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Paving of Route 52 Underway in Carmel & Kent

Area lawmakers gather July 31 along Route 52 in Kent to celebrate the start of the paving of S the state roadway. Provided photo.

Local lawmakers, highway department workers and others gathered last week to celebrate the start of paving of Route 52 in the Town of Kent.

As a member of the Assembly’s Transportation Committee, Assemblyman Matt Slater, R-Yorktown, said he remained dedicated to prioritizing significant infrastructure projects throughout the 94th District and being able to deliver $3.6 million toward this project, which aims to extend from Fowler Avenue in Carmel to a point just beyond the intersection with Route 311 in Kent, is a great success.

Additionally, the Department of Transportation has outlined plans to address the repair of stormwater catch basins, making Route 52 the first step in a broader investment in infrastructure.

These initiatives signify a collective effort to improve the region’s transportation network and enhance its resilience to weather-related challenges.

“When I first introduced myself to the community of Kent, it was clear that paving Route 52 needed to be a priority after years of neglect by New York State,” said Slater. “I will continue to be a strong voice for additional state investments in the Hudson Valley to address our outdated infrastructure needs.”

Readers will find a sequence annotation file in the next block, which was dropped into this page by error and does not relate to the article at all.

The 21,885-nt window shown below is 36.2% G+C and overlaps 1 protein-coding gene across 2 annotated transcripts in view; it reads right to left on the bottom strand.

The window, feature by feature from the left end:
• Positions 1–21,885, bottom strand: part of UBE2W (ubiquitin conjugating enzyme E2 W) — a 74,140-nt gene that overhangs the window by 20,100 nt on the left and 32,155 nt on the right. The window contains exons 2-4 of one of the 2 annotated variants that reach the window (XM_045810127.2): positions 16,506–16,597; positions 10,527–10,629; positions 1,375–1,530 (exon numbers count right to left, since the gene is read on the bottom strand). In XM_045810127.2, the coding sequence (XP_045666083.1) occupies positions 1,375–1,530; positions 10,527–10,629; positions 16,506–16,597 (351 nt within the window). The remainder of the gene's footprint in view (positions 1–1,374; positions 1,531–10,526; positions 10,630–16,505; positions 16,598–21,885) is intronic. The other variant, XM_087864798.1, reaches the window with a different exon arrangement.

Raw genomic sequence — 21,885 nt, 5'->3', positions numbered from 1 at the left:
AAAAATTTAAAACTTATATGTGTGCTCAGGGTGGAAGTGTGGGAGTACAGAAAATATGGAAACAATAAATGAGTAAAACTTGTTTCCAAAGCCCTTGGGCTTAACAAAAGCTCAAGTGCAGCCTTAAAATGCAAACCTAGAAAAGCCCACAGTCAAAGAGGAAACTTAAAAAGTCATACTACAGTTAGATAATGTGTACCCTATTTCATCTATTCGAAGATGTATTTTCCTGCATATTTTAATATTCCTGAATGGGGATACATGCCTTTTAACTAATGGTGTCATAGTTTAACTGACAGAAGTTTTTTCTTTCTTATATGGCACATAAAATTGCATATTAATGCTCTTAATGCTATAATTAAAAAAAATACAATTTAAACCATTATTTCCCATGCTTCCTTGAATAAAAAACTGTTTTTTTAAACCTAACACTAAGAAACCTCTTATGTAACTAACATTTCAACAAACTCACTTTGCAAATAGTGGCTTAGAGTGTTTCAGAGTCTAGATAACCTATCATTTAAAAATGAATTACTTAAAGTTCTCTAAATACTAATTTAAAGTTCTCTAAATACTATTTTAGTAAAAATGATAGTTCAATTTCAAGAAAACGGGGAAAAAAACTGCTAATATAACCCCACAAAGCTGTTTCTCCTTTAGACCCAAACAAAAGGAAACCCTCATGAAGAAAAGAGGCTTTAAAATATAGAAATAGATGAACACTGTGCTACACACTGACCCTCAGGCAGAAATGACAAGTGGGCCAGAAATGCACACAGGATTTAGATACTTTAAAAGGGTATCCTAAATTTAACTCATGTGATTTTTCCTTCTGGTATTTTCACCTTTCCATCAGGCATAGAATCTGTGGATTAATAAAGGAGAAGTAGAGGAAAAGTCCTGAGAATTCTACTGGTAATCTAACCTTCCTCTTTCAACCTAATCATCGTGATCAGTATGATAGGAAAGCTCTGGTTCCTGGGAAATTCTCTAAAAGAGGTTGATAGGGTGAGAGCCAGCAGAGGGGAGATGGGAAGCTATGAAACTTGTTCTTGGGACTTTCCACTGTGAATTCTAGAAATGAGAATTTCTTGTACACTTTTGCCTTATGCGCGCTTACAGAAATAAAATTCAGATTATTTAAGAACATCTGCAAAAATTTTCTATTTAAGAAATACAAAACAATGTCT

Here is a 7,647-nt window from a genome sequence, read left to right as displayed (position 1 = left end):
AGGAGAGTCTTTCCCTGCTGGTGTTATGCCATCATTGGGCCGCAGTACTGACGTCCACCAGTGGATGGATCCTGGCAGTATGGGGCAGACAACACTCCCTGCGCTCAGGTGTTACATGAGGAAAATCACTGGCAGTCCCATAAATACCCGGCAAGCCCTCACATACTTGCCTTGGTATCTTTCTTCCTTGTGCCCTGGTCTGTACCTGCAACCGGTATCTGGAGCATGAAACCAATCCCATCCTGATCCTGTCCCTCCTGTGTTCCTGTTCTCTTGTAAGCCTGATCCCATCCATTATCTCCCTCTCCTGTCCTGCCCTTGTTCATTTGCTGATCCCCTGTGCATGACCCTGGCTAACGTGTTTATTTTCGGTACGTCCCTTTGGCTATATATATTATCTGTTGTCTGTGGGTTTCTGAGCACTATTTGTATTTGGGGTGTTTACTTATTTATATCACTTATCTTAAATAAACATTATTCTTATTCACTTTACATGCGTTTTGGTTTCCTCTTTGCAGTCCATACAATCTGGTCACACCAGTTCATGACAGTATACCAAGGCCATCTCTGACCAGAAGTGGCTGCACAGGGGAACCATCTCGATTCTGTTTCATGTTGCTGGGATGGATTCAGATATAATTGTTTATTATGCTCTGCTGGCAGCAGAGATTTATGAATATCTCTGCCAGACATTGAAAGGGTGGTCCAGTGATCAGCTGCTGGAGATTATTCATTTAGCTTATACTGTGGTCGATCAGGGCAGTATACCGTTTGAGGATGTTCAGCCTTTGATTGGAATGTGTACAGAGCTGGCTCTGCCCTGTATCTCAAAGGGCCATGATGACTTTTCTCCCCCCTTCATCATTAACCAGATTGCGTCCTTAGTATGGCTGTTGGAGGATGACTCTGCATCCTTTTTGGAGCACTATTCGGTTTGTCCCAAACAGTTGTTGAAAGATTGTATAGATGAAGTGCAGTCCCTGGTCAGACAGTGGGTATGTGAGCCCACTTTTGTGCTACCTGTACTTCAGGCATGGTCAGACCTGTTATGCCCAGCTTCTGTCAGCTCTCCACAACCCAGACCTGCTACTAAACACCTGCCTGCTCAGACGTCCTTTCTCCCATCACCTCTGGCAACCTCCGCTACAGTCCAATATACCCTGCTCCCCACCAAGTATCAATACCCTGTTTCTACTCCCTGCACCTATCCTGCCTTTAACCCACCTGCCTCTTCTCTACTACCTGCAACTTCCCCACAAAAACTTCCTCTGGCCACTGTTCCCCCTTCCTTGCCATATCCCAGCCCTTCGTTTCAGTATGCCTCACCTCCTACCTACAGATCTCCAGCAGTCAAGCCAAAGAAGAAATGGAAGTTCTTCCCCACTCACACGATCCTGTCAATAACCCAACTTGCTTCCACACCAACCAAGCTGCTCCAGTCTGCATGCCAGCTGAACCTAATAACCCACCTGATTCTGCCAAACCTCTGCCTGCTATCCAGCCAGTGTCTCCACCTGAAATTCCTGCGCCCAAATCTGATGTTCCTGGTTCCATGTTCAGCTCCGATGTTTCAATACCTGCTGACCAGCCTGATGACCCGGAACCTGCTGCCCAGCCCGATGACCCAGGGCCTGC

State Sen. Pete Harckham, D-Peekskill, said residents and other motorists deserve roadways that are safe and drivable.

“We received many complaints about Route 52, so I am pleased it is finally being reconditioned and paved,” he said. “Our state roads are vital to our state and local economy – they link our municipalities and connect to larger highways, and they are essential to businesses for moving goods and services.”

Rep. Mike Lawler, R-Rockland, thanked local lawmakers for their leadership and commitment to serving residents and visitors.

“It is so important in government whether at the federal level, state level or local level to make sure the use of taxpayer money is done in a way that prioritizes critical projects,” he said. “State roads are the lifeblood of our economies, and you can look at any state road and see how much commerce is going on, whether it’s industrial, commercial or residential. So having these roads function the way they’re supposed to is critical.”


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